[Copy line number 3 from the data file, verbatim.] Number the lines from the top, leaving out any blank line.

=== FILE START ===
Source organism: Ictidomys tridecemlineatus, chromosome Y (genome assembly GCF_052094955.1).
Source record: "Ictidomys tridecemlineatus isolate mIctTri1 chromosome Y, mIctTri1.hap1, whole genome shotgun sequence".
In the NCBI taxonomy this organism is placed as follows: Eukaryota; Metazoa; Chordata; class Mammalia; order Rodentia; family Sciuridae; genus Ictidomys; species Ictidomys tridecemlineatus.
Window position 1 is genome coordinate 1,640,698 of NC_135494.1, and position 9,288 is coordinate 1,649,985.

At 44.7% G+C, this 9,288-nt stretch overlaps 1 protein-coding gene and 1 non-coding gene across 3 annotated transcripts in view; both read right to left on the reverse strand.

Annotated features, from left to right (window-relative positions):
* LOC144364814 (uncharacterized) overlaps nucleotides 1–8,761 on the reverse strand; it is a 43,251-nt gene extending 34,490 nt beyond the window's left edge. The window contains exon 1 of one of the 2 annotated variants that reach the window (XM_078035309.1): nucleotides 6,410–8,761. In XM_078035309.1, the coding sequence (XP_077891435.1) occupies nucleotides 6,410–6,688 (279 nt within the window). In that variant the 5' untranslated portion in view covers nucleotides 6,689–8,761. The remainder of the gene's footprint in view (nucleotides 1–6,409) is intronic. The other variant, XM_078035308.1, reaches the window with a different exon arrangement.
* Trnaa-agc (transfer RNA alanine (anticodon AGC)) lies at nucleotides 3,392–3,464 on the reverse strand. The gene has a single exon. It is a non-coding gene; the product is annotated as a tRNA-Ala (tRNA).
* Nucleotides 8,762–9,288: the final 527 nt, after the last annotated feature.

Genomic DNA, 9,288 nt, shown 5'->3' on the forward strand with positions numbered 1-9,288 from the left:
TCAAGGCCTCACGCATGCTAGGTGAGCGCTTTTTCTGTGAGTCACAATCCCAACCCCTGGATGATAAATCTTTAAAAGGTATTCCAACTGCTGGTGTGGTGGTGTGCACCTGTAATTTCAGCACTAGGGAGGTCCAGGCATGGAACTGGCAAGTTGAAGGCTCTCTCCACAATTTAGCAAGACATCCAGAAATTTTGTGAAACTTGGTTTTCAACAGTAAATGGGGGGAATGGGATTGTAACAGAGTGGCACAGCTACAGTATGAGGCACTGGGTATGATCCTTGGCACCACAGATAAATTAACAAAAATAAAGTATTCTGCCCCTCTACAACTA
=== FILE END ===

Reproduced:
In the NCBI taxonomy this organism is placed as follows: Eukaryota; Metazoa; Chordata; class Mammalia; order Rodentia; family Sciuridae; genus Ictidomys; species Ictidomys tridecemlineatus.